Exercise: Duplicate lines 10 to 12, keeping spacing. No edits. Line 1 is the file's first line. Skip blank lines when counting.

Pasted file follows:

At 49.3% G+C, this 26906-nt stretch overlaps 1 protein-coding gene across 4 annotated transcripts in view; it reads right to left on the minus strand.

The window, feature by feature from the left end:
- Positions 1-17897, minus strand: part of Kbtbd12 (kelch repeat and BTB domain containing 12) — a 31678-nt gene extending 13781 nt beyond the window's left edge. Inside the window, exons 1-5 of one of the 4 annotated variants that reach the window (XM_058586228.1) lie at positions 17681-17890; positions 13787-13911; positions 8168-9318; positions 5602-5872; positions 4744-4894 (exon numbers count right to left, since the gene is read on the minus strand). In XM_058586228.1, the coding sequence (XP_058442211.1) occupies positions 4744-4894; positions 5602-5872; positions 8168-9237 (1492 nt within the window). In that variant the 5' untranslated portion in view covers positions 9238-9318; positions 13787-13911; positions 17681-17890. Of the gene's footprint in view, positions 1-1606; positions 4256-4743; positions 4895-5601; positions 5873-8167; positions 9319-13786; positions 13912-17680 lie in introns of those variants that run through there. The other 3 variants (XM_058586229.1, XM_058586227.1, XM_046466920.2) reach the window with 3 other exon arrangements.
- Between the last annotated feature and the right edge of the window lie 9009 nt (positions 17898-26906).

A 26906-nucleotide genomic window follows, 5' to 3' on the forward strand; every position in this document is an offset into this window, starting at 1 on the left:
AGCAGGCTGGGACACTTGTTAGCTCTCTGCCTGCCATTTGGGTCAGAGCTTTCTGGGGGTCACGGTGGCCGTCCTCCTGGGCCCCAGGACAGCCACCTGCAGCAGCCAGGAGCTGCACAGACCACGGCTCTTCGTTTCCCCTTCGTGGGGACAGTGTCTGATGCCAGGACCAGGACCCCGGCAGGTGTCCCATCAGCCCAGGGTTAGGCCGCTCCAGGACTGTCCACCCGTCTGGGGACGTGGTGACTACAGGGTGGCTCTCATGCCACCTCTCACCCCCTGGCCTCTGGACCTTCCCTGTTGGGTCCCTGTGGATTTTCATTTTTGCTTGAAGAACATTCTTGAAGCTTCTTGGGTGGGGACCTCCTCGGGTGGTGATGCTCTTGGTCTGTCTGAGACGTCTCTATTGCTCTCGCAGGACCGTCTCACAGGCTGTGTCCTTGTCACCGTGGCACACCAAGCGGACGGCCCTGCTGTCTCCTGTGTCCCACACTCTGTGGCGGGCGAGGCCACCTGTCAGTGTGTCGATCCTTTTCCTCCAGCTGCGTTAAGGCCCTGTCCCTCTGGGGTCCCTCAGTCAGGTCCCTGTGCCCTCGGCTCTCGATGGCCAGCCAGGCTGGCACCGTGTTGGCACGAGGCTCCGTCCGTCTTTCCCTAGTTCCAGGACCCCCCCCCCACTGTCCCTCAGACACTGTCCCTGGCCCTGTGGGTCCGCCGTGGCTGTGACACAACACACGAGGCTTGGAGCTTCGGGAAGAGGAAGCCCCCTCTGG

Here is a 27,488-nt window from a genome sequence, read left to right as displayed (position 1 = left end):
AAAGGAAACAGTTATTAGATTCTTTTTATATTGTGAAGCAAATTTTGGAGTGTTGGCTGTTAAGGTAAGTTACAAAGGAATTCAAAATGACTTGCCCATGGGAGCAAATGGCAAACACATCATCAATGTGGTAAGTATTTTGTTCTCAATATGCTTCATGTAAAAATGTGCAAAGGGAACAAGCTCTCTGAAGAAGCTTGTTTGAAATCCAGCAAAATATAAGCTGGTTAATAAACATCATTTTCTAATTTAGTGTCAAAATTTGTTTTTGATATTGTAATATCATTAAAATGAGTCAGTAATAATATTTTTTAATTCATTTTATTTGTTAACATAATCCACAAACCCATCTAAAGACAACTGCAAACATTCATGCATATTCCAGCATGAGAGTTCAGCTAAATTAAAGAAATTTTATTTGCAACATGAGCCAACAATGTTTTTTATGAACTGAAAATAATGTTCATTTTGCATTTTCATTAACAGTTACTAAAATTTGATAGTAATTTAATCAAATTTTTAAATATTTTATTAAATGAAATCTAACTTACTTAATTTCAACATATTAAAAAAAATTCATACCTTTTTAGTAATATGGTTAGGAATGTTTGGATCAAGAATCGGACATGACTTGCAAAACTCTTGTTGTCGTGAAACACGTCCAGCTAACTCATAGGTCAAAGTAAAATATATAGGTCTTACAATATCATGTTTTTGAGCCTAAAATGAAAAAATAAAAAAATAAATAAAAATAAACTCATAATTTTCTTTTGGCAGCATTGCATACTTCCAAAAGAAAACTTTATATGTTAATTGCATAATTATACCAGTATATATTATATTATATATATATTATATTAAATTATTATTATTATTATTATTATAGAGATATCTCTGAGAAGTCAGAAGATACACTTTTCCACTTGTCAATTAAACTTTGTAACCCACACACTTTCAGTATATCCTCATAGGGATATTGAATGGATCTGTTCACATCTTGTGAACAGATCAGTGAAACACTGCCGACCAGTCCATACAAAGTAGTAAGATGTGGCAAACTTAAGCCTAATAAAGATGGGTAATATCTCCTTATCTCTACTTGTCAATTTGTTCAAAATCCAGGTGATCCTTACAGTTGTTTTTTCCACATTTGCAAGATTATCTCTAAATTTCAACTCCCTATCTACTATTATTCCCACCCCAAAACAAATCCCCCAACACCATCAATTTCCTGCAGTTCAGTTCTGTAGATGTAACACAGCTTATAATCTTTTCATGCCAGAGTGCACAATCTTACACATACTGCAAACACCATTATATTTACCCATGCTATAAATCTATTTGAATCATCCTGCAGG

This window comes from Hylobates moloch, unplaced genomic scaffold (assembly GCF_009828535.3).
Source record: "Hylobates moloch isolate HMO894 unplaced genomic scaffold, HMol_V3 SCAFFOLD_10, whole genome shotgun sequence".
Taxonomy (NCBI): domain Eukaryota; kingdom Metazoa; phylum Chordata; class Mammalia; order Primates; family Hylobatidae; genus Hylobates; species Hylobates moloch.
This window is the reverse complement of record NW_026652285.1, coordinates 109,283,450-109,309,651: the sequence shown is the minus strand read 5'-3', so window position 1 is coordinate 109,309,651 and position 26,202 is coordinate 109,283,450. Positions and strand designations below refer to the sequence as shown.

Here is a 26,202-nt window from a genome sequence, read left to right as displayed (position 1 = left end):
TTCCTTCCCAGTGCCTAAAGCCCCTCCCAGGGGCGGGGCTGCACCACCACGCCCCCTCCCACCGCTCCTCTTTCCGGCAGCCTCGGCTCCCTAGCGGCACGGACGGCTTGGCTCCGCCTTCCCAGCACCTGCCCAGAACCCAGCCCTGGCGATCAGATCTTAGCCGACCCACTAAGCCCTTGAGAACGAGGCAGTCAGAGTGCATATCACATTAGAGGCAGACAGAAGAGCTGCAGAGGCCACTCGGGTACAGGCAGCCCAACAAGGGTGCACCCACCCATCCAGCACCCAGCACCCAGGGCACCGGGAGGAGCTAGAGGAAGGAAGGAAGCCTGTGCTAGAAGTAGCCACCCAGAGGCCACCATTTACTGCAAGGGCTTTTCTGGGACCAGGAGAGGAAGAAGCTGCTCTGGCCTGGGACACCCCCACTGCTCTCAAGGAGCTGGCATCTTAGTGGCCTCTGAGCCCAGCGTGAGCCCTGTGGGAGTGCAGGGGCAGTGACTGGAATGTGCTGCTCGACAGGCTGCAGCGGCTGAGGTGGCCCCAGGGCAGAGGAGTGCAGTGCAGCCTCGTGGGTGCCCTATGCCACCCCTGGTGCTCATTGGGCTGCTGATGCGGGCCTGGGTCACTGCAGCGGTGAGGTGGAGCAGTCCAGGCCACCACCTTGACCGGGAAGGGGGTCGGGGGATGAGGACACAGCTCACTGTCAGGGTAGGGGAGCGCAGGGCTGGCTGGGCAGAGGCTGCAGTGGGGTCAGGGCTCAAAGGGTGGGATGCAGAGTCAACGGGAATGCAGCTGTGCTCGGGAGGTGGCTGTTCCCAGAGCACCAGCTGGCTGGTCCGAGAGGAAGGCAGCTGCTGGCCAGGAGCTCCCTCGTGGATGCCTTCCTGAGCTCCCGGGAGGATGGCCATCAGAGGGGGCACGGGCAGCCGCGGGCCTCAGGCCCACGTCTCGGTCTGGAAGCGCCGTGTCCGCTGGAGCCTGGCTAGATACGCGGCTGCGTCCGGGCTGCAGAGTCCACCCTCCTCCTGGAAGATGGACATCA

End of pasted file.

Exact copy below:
Source record: "Hylobates moloch isolate HMO894 unplaced genomic scaffold, HMol_V3 SCAFFOLD_10, whole genome shotgun sequence".
Taxonomy (NCBI): domain Eukaryota; kingdom Metazoa; phylum Chordata; class Mammalia; order Primates; family Hylobatidae; genus Hylobates; species Hylobates moloch.
This window is the reverse complement of record NW_026652285.1, coordinates 109,283,450-109,309,651: the sequence shown is the minus strand read 5'-3', so window position 1 is coordinate 109,309,651 and position 26,202 is coordinate 109,283,450. Positions and strand designations below refer to the sequence as shown.